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CVC’s Briggs Says Lack of Mezzanine, Retail Funds Hurt Buyouts

Hugh Briggs, the London-based managing director of finance at private-equity firm CVC Capital Partners Ltd., comments on the funding challenges sponsor-led buyouts face in Europe.

He made the remarks at the Euromoney Seminars Annual Syndicated Loans Conference in London yesterday.

On difficulties in raising mezzanine loans for buyouts:

“One of the things that’s surprised us is the continued inability to get deals done with mezzanine debt. That hasn’t been for want of appetite on the behalf of the mezzanine community, it’s come from a stalemate between the banks and mezzanine providers on how you deal with inter-creditor issues.

“One of the ways we’ve been trying to cut the Gordian knot is to say the inter-creditor agreement should be the same as a standard high-yield deal: if banks are happy to give it to bondholders why shouldn’t they be happy to give it to mezz holders? It would open another asset class for us to borrow in that would be advantageous to everyone in the buyout market.”

On absence of retail participation because of European Union restrictions on who can invest:

“In the U.S. there’s a huge amount of retail fund inflow that’s helping to provide a significant amount of liquidity,” while in Europe, “legislation basically makes it impossible for people to raise similar retail funds.”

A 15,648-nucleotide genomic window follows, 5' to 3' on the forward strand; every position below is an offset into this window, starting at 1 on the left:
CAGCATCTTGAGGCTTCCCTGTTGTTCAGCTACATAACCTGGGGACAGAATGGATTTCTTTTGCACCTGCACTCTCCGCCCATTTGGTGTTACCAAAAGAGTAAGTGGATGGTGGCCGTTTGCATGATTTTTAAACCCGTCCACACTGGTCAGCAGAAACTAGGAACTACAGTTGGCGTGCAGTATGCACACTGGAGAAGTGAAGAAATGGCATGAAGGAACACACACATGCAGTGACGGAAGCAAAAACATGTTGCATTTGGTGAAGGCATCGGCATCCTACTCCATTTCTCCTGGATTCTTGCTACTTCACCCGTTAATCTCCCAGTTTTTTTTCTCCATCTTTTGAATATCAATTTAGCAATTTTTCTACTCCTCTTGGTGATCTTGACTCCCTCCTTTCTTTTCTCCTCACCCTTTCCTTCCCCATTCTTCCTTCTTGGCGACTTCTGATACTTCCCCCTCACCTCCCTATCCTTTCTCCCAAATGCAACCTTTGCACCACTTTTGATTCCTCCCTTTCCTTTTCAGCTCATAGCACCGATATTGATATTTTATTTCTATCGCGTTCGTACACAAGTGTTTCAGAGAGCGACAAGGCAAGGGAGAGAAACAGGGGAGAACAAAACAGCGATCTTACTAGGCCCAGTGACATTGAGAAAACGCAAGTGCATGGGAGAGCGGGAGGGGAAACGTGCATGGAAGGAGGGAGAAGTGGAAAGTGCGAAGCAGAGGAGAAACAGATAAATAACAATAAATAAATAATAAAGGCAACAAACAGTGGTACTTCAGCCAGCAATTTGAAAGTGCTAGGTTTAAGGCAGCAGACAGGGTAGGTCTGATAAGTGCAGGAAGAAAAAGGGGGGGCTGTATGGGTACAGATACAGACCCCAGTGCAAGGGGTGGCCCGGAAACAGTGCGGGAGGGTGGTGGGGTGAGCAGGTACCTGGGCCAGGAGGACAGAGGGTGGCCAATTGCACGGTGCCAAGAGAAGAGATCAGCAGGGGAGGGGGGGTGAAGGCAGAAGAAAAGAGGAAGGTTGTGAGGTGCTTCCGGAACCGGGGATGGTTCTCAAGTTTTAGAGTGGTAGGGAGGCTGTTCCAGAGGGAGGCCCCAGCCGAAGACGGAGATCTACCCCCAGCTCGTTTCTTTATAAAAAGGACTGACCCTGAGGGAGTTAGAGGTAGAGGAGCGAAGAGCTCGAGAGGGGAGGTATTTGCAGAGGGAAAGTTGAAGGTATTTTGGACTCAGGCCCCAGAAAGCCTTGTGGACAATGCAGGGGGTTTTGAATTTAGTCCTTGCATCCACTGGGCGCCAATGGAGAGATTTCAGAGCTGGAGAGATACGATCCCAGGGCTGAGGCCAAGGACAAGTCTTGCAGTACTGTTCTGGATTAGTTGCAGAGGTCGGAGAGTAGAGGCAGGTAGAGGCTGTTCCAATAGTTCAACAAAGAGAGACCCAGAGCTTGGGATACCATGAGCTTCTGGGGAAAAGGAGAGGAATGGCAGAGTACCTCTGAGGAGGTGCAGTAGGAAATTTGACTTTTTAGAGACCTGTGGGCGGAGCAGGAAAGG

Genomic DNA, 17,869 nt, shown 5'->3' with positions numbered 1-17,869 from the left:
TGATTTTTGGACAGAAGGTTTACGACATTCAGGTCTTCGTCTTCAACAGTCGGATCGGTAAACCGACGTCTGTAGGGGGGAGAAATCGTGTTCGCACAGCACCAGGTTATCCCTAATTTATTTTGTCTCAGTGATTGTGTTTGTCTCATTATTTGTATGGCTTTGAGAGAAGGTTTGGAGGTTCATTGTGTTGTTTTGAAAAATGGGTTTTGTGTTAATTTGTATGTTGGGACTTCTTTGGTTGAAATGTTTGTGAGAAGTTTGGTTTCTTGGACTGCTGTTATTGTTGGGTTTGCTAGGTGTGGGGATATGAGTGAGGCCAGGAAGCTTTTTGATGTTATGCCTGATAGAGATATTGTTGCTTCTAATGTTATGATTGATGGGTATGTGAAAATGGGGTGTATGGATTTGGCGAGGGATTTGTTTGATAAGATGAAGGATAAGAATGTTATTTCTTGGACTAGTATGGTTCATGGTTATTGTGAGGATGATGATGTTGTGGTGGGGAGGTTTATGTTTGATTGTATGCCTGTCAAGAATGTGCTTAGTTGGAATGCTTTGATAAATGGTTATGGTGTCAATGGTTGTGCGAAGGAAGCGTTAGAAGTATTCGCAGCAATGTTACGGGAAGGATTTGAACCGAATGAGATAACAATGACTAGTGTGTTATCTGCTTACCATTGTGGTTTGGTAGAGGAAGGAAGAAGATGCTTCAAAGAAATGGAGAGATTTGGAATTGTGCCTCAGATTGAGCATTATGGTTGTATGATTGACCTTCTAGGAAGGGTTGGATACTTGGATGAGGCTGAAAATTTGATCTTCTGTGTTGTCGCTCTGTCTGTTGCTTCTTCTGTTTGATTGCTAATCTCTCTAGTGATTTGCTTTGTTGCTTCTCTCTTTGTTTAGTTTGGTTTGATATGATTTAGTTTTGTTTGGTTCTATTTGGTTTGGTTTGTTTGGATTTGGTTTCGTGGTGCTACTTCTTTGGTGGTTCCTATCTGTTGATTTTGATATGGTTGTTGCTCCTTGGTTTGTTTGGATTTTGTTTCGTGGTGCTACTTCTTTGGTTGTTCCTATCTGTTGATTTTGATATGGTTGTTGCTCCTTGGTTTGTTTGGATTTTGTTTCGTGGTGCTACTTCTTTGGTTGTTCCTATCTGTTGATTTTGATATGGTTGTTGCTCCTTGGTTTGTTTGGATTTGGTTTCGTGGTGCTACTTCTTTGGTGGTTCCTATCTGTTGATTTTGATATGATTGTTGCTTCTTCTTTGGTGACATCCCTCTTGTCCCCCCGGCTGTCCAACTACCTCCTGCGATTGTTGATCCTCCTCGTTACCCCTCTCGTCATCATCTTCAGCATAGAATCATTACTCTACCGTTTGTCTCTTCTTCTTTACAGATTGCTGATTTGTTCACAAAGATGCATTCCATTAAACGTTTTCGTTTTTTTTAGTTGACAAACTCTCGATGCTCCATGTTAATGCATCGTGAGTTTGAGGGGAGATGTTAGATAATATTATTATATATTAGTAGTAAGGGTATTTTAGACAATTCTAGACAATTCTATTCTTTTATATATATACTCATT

On leveraged loan returns versus equities:

“We looked at CVC’s returns over the last two funds versus public equities. If you’d been invested in public equities as a retail investor you’d have made a gross return over the last nine years of 1.4 percent, before any fees. If you’d been a retail investor in a leveraged loan fund in the U.S. or Europe you’d have made about 6 percent.

“Also, the risk-adjusted return is infinitely better as you are in the best place in the capital structure instead of the worst. Why legislators want to prevent people from investing in a high-yielding, safer asset class remains beyond us.”

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